Gangneung’s Historic Villas: Ojukheon & Seongyojang

A few weeks ago friends and I traveled to Gangwon Province, and in our trips to the beach and to the world’s largest gramophone museum, we spent time in the city of Gangneung (강릉).

The Hwallaejeong Pavilion juts out over a lotus pond at Seongyojang. A wooden building with traditional curved roof surrounded by lotus leaves in the foreground and trees in the background in bright sunshine.

Gangneung is the economic center of eastern Gangwon Province, whose name is a combination of the “gang” from Gangneung, and the “won” of its old provincial capital, Wonju.

An outline of a map of Korea showing Gangwon province shaded in light purple.

The city was one of my favorite places in Gangwon-do because of its simple beauty. In addition to its popular shoreline and famous Gyeongpodae Beach, the city boasts a large lagoon and several gorgeous buildings that date from the Joseon Dynasty.

A long low building with dark wood frame and white panels in between. A traditional curved roof in a dark color, in front of the building is a concrete courtyard.
Photo from here.

Remarkably, a few of Gangneung’s historic villas: Ojukheon (오죽헌) and Seongyojang (선교장), have been beautifully maintained for centuries.

Another one of the best known is the famous Gyeongpodae Pavilion that overlooks the Gangneung Lagoon. It’s said that one can see the moon five times from the pavilion- once in the sky, once reflected on the sea, another on the lake, once again in a drinking glass and finally, in the eyes of your lover.

Now, whether you’re there with your significant other or all by your lonesome self, you may notice, among Gyeongpodae’s 28 pillars, a poem by the philosopher-statesman, Yul Gok (율곡).

An old wooden building with traditional curved roof, with grass growing from parts of the roof. The wood looks weathered. In the foreground is a stone courtyard, and trees and shrubs in the background.
Photo from here.

Yul Gok was the pen name of Yi I (이이) one of Korea’s two most renowned Confucian scholars. A child prodigy, he is said to have composed poems in classical Chinese before age seven, and to have passed the civil service exam by 13.

Later in life, Yul, who was also an excellent calligrapher and painter, served his king in several government posts and was internationally respected for his scholarship.

A courtyard in a park in Gangneung, with bright sunshine, trees, grass and to the right of the frame are trees with orange leaves in brick containers. People are walking around and reading a signboard.
Photo from here.

Yul was born in Gangneung, as was his mother, the equally revered Lady Shin Saimdang (신사임당). Lady Shin lived in the early 16th century, and is widely considered a traditional role model for Korean women.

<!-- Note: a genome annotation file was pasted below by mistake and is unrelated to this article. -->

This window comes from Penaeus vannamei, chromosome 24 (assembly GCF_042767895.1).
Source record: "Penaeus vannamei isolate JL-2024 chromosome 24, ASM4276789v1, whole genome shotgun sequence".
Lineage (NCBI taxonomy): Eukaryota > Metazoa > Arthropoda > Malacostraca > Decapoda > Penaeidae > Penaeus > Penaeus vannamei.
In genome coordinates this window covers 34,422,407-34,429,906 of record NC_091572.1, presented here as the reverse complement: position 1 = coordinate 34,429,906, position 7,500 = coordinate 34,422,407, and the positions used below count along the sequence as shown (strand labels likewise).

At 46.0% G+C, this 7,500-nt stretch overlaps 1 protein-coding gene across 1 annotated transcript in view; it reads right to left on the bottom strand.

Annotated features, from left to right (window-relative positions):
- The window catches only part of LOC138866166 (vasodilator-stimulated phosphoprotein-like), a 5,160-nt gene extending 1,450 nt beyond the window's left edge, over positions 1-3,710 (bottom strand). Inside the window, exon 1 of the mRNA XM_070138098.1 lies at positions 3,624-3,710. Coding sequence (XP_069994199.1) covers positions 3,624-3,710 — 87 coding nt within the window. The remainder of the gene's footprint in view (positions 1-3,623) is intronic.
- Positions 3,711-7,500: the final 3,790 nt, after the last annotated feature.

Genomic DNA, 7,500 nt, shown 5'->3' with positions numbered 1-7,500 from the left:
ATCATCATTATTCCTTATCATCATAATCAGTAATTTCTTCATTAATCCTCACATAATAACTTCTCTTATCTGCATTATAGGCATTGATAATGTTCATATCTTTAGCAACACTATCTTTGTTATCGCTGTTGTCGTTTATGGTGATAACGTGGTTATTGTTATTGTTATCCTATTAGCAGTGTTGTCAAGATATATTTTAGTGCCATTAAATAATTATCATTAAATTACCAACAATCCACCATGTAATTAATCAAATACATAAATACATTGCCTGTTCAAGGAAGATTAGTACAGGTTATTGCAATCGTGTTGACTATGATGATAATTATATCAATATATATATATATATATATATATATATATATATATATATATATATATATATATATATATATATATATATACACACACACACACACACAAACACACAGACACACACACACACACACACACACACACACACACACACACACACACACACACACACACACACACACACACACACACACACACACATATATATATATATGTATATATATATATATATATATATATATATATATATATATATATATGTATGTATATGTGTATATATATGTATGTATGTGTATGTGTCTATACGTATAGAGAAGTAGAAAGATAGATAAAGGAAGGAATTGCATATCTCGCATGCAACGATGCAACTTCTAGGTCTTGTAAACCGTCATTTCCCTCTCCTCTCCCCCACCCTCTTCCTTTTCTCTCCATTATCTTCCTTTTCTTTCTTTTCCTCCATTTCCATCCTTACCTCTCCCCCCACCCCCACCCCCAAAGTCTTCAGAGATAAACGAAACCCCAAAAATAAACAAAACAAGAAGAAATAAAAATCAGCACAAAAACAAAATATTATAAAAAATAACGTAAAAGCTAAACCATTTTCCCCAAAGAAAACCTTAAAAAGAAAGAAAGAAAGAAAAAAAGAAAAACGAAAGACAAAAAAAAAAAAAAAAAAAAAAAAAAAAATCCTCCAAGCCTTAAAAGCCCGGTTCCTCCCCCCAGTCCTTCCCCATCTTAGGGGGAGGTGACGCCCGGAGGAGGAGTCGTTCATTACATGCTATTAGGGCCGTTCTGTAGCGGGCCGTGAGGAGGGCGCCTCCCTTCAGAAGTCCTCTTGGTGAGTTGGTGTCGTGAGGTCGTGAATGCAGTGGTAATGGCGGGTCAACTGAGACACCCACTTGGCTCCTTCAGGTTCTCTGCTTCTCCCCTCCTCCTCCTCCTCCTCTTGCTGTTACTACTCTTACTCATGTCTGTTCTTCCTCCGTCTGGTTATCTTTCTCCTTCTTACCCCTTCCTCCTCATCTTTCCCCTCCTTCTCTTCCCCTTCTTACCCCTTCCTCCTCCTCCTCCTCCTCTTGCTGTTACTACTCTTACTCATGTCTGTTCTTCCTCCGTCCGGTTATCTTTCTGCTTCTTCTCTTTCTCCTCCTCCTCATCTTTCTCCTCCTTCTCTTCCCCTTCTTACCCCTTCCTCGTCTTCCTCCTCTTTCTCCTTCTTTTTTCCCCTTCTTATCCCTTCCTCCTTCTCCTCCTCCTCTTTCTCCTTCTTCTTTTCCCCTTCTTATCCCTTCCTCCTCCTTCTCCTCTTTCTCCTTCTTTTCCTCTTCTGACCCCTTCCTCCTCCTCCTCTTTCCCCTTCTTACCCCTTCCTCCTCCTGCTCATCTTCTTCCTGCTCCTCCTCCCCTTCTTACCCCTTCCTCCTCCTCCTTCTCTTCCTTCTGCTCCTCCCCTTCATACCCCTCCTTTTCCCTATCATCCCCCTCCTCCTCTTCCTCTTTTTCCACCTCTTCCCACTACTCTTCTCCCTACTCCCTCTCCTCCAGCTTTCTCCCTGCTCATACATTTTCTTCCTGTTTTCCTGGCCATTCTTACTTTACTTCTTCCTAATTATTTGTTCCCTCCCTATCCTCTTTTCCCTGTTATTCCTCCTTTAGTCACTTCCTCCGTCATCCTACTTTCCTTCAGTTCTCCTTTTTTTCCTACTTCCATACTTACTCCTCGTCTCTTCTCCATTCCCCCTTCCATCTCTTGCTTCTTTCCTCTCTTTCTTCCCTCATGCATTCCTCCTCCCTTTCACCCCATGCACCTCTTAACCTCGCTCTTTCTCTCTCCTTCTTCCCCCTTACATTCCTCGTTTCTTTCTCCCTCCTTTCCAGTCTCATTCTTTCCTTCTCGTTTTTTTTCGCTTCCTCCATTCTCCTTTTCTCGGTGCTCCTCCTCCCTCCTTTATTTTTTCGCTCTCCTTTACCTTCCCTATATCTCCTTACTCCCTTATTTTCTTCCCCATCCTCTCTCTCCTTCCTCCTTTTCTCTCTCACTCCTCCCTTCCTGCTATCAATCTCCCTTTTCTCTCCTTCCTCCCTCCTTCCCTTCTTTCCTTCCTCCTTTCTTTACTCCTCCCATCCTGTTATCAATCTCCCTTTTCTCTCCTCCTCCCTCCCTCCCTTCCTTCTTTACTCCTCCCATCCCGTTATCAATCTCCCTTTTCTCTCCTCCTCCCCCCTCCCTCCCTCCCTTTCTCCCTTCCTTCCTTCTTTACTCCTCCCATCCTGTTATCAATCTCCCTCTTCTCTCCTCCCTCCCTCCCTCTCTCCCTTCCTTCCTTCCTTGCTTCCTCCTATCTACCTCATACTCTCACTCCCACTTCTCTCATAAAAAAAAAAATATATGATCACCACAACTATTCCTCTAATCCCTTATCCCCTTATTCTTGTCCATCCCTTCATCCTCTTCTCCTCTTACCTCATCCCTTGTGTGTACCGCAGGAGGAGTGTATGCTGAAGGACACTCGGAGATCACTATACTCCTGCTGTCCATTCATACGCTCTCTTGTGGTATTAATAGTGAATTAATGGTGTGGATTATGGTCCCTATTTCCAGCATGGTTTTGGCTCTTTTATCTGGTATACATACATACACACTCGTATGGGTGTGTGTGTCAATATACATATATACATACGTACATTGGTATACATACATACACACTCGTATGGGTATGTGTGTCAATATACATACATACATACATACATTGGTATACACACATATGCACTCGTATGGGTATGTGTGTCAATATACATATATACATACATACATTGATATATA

She was born in a sprawling compound that was built by her maternal great-great grandfather in the early 1400s. The family home, which is called Ojukheon, consists of seven notable buildings, five gates and a huge plaza.

After being passed down through one family for over 500 years, in 1975, Ojukheon was designated treasure number 165, renovated extensively and opened to the public.

A traditional building painted white with wood beams and latticed shutters with a traditional curved roof. In the foreground are bright red plants, the background is trees and blue sky.
Photo from here.

If there’s any doubt to Koreans’ affection for Yul and Lady Shin, one must only look to the modern nation’s currency. Yul is featured on the 5,000-won note, and Lady Shin is the first woman on Korean currency, as she appears on the 50,000-won bill.

Ojukheon is fantastic, but my favorite sight in Gangneung was Seongyojang. Built in 1703 by an 11th-generation descendent of a Korean prince, the home is perhaps the best example of a typical yangban, or aristocrat’s home, in the Joseon era.

For 300 years, 10 generations cared for the beautiful compound, which includes an anchae and yeolhwadang, or womens’ and mens’ quarters, respectively. In addition, a guest room, library, servant’s quarters and an annex building are included. Away from those structures is also an elegant pavilion that stretches over a lotus pond.

What was most interesting to me, however, is that since most of the Joseon-era architecture that remains is palaces and temples, it’s easy to assume it was all done in the very colorful and ornate dapo-style painting.

A glass fronted exhibit of traditional Korean clothing.
Photo from here.

But such decoration was forbidden on non-royal or religious buildings, so aristocratic homes like Seongyojang feature dark woods and bone-colored walls atop elegant stone and mortar foundations. In this case, the only splashes of color were the purple irises in bloom.

A notable exception to Seongyojang’s traditional architecture was the mens’ quarters, whose terrace building sports a curious style that’s thanks to its architect, the Russian consul to Korea at the time.

The complex also includes a small museum featuring life-sized mannequins sporting the traditional costumes of various ranks during the Joseon age, as well as a gift shop.

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About Matt Kelley

Matt Kelly is native of the US Pacific Northwest and is half-Korean by ethnicity. He lived in Korea for five years and has written hundreds of travel guides for Wallpaper, TimeOut, the Boston Globe and Seoul Magazine and was a host for several different variety shows on Korean radio and television.

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